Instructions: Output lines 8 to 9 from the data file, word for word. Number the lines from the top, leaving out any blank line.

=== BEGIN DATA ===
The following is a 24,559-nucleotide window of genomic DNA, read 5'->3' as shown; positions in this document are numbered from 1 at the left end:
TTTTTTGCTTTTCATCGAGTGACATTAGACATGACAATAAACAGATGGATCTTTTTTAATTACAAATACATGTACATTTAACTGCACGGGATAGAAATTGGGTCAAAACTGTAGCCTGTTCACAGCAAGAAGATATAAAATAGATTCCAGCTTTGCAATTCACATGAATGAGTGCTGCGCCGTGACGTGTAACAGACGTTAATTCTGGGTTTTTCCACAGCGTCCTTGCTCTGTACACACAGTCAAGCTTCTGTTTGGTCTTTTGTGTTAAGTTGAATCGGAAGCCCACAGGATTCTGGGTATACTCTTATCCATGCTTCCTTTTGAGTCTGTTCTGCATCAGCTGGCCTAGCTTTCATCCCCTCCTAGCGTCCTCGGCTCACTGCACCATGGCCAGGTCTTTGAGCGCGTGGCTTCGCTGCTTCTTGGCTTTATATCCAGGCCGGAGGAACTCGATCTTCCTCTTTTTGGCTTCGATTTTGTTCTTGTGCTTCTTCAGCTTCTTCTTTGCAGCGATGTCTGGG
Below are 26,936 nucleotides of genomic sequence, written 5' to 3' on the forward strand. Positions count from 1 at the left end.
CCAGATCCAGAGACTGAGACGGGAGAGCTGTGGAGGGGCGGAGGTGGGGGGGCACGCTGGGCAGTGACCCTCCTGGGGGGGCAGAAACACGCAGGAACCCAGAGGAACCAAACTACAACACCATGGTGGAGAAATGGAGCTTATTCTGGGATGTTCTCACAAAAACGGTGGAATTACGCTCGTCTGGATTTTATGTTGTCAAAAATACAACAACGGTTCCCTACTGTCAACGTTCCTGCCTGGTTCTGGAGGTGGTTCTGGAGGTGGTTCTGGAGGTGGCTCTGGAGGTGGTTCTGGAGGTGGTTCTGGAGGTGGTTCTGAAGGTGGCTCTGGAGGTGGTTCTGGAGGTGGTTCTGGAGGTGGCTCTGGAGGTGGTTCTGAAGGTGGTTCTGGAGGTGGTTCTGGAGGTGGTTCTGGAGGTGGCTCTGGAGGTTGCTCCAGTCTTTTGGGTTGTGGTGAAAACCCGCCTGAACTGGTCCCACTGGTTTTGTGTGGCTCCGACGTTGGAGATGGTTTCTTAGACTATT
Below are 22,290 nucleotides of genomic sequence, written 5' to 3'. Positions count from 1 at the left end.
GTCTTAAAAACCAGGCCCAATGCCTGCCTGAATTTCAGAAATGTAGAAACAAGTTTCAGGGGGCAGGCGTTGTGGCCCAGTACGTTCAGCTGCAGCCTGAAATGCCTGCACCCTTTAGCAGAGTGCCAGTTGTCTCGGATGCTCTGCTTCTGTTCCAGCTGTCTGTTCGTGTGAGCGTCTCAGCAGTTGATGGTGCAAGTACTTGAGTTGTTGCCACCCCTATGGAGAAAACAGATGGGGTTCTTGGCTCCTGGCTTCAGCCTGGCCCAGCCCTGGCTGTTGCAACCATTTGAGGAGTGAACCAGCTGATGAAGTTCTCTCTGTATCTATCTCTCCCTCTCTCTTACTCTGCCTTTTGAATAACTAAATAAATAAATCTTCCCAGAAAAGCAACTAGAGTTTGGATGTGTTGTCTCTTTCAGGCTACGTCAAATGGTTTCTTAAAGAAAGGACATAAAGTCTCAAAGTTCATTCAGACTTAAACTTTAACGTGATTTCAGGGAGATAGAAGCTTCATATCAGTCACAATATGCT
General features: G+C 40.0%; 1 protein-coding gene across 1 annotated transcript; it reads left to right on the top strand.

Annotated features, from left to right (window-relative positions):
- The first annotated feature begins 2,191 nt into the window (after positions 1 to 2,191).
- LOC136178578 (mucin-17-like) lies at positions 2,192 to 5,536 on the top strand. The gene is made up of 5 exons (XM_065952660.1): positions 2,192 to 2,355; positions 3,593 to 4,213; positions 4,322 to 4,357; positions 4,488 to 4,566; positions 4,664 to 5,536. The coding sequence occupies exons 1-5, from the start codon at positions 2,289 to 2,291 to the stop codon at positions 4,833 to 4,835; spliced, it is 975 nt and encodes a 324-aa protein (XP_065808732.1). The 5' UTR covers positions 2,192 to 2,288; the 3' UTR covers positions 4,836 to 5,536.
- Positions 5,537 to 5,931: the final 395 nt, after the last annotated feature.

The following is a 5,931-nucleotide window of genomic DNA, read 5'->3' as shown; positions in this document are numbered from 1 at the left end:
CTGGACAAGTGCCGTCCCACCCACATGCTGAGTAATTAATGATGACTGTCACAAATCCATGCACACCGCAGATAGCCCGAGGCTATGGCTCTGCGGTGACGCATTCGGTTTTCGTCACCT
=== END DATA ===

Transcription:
Annotated features, from left to right (window-relative positions):
- The first annotated feature begins 2,191 nt into the window (after positions 1 to 2,191).